Crawford Has Moved Past Fumble

Arkansas wide receiver London Crawford feels fine. He's not complaining about his role in the offense.

And he insists he has moved past his most infamous play of his career, a bizarre fumble that came in the third quarter of last year's 41-38 loss at Alabama.

"Honestly, I was over it the next play in the game. Regardless of what happened and what was said, I look forward to the next play," Crawford said Tuesday. "You can't dwell on what happened in the past when you've got the present and the future right there."

With Alabama holding a 21-10 lead, Arkansas quarterback Casey Dick completed a pass to Crawford, who raced toward midfield. But he fumbled the football at the 49-yard line despite not being touched and no defenders near him.

Crawford led the Razorbacks with three catches for 47 yards in last year's loss, but he's perhaps known more for his unlikely fumble that allowed the Crimson Tide to extend its lead to 24-10.

"Right now, I'm just really not even worried about that pass. That's way last year," Crawford said. "I'm worried about going out and making plays with my teammates this year."

Crawford was hoping this would be a breakout year for him, but he has been overshadowed by Arkansas' freshmen receivers despite starting the first two games of the season.

The junior has also dropped several passes and dealt with a concussion suffered in the season opener against Western Illinois. As a result, he ranks sixth on the team with only four catches for 40 yards heading into Saturday's game against No. 9 Alabama.

"Honestly, it really doesn't matter to me who's getting the ball. As long as we win, I mean, it really doesn't matter," Crawford said. "Everybody plays a role."

Crawford said he has gotten over the concussion, joking that he feels "125 percent." Meanwhile, Arkansas offensive coordinator Paul Petrino said Crawford has practiced well over the past few days.

"It would be good to see him make some big plays in this game, come out and be explosive and make something happen for us," Petrino said.



Curtis On The Mend

Arkansas backup running back De'Anthony Curtis used this past weekend to allow his sprained knee to heal.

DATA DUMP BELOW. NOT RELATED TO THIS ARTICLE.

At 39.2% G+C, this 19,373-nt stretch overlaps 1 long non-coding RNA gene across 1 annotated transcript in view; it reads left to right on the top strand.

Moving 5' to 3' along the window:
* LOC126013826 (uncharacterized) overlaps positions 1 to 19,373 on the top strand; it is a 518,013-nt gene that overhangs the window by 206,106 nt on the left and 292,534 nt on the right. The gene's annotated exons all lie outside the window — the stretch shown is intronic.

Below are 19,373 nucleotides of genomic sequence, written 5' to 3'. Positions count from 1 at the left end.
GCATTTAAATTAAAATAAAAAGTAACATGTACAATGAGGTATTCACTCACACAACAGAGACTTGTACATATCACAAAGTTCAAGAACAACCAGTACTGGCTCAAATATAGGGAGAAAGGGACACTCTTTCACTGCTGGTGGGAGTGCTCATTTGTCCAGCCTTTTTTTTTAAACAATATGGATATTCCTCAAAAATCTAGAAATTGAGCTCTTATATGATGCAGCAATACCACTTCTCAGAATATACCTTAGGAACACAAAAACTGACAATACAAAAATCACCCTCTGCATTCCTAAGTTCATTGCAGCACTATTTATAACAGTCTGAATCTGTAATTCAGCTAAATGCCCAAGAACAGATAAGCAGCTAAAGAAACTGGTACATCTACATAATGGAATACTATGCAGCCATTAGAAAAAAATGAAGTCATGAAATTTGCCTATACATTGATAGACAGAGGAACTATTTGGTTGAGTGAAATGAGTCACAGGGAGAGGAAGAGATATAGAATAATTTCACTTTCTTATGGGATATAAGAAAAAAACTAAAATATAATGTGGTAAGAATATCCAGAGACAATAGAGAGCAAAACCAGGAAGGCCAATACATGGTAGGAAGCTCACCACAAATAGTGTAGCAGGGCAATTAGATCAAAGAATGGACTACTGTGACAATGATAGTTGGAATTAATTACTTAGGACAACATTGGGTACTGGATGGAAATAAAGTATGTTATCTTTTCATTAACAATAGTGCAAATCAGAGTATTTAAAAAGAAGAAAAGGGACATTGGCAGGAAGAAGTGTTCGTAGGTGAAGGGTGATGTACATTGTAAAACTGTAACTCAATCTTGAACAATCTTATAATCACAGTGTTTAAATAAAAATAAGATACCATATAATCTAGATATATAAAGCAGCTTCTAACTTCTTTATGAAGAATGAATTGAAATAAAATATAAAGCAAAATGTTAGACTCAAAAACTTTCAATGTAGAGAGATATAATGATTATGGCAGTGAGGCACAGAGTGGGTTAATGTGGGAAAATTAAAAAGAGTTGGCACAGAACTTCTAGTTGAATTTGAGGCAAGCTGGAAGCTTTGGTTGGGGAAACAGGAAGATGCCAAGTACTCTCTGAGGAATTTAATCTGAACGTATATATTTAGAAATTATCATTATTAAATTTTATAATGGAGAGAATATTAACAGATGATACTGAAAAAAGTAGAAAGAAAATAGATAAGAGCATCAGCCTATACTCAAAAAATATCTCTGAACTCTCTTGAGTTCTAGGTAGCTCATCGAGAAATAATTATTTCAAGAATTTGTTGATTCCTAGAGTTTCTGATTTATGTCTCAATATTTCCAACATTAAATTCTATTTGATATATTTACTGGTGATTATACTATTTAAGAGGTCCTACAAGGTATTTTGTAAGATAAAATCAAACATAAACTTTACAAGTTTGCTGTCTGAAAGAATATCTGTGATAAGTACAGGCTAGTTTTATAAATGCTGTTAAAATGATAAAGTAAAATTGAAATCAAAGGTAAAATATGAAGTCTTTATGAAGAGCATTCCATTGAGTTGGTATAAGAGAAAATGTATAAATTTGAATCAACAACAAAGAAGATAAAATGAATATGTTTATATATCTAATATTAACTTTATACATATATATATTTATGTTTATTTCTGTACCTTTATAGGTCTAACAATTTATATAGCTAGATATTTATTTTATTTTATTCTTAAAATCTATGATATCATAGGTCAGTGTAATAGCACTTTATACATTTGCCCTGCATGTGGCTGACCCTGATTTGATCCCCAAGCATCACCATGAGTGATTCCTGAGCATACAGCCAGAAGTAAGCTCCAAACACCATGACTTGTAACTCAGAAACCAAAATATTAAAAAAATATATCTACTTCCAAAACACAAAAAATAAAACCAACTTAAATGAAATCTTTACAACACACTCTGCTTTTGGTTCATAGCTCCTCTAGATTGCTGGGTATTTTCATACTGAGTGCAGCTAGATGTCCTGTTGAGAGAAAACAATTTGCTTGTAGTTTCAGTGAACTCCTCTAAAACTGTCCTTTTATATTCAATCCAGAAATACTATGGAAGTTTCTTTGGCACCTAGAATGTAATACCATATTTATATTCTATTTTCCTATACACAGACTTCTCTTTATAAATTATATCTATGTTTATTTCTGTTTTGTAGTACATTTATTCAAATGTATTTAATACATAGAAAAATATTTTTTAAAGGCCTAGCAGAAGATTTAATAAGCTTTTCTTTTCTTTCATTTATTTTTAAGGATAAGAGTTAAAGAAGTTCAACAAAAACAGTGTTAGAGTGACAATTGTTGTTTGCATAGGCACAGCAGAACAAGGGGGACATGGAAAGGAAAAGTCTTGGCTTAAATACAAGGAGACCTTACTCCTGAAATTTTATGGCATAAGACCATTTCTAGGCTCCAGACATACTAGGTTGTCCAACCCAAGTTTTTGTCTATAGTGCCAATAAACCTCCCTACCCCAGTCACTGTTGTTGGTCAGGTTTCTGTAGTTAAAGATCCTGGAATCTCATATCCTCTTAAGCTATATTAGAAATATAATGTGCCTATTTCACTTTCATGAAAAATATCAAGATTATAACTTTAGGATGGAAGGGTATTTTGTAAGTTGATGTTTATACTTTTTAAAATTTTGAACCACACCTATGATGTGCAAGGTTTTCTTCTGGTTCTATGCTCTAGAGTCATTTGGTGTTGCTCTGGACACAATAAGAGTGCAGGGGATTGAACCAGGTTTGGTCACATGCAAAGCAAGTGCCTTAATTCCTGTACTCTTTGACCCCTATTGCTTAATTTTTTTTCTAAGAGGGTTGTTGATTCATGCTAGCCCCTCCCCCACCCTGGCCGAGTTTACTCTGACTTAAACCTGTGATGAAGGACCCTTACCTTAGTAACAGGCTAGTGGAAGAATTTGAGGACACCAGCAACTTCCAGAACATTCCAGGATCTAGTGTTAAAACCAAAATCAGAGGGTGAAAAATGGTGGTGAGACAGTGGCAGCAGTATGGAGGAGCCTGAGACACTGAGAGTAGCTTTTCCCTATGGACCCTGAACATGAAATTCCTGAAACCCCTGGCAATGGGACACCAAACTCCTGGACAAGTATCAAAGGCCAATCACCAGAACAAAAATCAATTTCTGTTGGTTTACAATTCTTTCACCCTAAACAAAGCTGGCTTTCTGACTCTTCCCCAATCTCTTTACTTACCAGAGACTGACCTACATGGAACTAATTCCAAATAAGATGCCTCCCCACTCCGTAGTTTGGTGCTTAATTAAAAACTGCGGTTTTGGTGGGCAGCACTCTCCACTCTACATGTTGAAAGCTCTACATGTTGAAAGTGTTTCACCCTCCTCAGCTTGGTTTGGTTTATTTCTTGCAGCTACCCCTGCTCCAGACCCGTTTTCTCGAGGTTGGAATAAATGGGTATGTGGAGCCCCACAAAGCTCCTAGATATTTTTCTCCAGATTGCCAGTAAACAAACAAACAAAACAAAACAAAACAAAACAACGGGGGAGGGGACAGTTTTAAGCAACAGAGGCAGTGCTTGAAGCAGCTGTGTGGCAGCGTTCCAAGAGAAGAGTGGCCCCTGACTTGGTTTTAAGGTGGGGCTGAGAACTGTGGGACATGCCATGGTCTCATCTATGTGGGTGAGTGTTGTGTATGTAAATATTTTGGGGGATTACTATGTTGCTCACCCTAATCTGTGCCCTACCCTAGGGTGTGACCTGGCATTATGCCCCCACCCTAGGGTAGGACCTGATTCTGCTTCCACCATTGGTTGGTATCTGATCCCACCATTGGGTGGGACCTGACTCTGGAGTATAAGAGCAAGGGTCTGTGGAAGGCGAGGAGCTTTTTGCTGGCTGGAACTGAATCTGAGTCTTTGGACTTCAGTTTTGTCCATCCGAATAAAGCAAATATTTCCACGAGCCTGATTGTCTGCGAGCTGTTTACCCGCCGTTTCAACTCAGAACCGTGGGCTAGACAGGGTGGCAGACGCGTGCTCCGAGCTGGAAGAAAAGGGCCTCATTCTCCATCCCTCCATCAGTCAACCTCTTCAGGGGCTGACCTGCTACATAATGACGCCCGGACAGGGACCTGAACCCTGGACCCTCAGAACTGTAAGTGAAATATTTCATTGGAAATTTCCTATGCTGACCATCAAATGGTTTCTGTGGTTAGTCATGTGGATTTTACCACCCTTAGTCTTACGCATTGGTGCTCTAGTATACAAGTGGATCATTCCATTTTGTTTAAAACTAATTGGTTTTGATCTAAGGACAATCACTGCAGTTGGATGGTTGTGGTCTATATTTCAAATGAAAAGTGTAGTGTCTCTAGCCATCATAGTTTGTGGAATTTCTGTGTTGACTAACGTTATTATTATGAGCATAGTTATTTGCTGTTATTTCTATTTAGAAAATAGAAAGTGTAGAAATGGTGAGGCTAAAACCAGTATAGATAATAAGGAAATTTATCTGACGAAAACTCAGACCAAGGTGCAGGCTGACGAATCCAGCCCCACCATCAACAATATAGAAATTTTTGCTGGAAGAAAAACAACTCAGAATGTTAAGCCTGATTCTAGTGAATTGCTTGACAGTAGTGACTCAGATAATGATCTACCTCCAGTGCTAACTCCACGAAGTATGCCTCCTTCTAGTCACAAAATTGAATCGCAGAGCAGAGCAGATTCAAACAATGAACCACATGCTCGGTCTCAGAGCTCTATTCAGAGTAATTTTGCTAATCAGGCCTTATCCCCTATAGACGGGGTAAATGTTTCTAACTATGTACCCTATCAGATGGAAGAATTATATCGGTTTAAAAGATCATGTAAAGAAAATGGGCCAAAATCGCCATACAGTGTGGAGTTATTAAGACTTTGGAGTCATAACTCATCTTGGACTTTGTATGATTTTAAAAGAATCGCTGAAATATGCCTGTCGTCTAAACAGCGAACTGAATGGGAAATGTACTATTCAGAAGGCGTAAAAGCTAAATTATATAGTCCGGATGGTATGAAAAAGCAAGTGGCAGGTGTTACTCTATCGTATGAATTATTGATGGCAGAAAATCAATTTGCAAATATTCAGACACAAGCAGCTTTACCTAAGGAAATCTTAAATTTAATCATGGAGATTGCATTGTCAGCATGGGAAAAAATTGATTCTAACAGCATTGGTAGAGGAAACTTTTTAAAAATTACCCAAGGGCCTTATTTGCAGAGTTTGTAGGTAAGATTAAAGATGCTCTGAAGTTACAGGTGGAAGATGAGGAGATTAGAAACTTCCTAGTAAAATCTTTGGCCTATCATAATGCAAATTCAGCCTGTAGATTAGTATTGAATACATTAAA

"I think I'll be ready for this game. I've fully recovered," Curtis said. "I feel good running up and down the field. I'm about 100 right now."

The freshman is Arkansas' second-leading rusher despite being bothered over the past few weeks with the knee injury. He has gained 38 yards on eight carries to go along with his five catches for 54 yards.

"He's getting better every day," Petrino said. "This little extra period (of days off) right here has been good for him."



Good Return

Arkansas' struggles on special teams are well-documented, and coach Bobby Petrino has even more reasons to get things corrected before Saturday.

Through three games, Alabama junior Javier Arenas has returned nine punts for 208 yards, the most yardage by any player so far this season. He ranks seventh nationally with an average of 23.1 yards per return.

Arenas showed his elusiveness when he returned a punt 87 yards for a touchdown to give Alabama a 7-0 lead less than five minutes into a 20-6 win over Tulane on Sept. 6.

"One of the biggest concerns of ours is their punt returner and kickoff returner. He's taken it to the house already," Bobby Petrino said of Arenas. "One of them was on a safe punt where they basically weren't even setting up a return.

"He made everyone miss and went for a touchdown. We've got to punt the ball and cover real well."

Arkansas had a punt blocked in a 28-27 win over Louisiana-Monroe, and the Razorbacks needed a saving tackle by Jeremy Davis to avoid having a kickoff returned for a touchdown later in the game.



Something To Watch

Alabama wide receiver Earl Alexander doesn't need to rent a movie to keep him busy. He and his teammates are given DVDs at the beginning of the week of their upcoming opponent.

"I like to know the person I am playing against from head to toe," Alexander said.

But the sophomore said he watches the DVDs, but he doesn't go to extreme measures to find out about the cornerbacks he's facing. He doesn't look them up on Facebook.com or check out their bios on the Internet.

"I just study their technique and how they play on each down," Alexander said.

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